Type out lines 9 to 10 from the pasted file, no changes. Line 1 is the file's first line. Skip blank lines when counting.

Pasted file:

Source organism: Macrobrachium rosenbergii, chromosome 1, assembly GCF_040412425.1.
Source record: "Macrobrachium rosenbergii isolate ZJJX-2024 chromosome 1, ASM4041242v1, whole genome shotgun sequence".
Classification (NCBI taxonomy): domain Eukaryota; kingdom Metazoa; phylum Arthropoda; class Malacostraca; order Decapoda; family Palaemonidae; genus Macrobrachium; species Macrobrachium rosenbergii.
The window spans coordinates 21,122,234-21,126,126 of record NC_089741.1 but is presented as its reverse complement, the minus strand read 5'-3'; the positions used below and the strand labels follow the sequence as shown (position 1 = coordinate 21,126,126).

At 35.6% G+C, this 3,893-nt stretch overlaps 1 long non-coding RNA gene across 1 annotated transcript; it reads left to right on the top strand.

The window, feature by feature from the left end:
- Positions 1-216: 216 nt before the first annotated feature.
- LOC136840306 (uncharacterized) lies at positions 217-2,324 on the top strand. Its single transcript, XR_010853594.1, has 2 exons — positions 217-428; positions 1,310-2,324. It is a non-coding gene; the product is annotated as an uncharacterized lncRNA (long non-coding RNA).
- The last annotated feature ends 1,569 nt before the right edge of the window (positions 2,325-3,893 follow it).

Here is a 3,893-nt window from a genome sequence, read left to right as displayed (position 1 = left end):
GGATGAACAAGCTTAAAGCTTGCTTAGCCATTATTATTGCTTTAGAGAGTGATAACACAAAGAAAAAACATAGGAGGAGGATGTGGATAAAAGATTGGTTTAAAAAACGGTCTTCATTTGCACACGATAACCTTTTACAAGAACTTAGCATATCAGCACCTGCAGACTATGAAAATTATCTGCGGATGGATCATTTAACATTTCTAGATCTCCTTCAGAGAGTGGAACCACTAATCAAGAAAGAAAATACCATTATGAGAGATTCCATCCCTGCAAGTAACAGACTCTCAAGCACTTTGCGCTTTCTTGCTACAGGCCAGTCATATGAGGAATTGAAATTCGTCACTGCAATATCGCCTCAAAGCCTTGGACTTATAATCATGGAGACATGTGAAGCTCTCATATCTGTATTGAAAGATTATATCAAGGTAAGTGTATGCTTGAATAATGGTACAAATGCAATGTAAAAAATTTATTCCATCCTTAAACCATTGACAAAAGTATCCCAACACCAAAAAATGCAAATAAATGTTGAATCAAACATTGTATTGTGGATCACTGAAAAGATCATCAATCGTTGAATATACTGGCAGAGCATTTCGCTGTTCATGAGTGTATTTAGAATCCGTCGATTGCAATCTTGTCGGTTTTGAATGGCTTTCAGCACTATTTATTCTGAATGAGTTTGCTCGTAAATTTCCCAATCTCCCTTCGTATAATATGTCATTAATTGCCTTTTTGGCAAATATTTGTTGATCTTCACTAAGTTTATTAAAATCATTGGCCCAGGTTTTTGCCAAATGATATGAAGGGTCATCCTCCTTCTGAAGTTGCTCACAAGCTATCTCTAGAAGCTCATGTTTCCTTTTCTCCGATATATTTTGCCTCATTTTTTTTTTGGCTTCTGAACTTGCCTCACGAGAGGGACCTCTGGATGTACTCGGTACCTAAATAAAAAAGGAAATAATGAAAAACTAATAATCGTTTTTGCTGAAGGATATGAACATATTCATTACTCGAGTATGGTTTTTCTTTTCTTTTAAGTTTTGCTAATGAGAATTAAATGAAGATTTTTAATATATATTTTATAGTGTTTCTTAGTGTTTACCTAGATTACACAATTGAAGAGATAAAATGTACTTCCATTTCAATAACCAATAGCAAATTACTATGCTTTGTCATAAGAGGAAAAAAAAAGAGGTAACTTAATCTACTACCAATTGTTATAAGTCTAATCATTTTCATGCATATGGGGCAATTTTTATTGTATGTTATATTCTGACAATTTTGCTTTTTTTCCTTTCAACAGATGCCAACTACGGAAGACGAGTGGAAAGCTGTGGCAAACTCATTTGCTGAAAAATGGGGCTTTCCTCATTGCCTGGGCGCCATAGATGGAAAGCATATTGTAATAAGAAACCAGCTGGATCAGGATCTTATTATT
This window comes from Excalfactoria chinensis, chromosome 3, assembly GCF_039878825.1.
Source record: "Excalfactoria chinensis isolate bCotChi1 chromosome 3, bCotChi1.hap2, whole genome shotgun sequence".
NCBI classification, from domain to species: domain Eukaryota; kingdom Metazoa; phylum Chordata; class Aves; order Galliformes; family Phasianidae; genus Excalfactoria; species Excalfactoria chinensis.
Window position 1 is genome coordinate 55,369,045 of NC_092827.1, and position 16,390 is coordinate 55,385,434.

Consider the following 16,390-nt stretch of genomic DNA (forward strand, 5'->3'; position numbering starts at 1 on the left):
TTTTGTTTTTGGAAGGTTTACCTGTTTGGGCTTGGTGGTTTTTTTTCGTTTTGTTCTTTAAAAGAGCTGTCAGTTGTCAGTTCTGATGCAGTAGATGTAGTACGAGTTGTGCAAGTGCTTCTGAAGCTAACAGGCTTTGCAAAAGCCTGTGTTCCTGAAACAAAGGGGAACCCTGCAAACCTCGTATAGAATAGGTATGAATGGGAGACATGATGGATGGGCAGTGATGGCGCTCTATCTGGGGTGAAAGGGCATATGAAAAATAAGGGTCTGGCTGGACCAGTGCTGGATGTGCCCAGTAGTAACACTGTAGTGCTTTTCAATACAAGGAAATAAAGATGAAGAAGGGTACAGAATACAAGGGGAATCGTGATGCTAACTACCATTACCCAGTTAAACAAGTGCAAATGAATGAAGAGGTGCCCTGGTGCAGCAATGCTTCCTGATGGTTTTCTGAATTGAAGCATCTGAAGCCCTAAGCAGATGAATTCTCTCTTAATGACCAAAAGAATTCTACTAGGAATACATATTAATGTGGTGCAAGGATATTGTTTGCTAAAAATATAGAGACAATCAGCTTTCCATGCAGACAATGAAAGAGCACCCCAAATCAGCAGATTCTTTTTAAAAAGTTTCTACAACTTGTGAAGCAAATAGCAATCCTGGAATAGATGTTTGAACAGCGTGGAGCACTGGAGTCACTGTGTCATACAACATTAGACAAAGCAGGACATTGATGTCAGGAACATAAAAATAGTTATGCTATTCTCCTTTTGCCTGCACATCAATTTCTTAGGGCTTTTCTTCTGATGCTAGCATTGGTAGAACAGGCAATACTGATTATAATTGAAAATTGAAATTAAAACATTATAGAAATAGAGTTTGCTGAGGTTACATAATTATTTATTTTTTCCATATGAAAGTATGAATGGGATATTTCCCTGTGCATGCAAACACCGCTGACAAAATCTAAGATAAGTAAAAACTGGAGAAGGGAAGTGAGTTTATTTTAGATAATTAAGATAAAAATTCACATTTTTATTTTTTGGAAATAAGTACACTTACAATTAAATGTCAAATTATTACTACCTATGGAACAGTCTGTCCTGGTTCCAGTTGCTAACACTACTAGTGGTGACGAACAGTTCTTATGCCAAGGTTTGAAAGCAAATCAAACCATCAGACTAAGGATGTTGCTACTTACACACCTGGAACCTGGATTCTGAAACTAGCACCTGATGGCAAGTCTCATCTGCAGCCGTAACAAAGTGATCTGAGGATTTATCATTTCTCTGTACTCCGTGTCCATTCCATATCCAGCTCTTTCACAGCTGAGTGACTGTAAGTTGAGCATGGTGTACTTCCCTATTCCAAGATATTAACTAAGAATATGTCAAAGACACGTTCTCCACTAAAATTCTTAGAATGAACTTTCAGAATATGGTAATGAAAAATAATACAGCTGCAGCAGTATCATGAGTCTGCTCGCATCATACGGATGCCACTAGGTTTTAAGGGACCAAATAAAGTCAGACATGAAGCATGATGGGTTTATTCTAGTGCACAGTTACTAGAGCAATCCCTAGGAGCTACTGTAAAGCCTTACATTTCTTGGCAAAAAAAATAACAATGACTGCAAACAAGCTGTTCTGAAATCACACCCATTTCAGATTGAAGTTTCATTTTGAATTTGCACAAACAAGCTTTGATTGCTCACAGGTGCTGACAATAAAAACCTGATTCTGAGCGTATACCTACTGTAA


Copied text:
- The last annotated feature ends 1,569 nt before the right edge of the window (positions 2,325-3,893 follow it).

Here is a 3,893-nt window from a genome sequence, read left to right as displayed (position 1 = left end):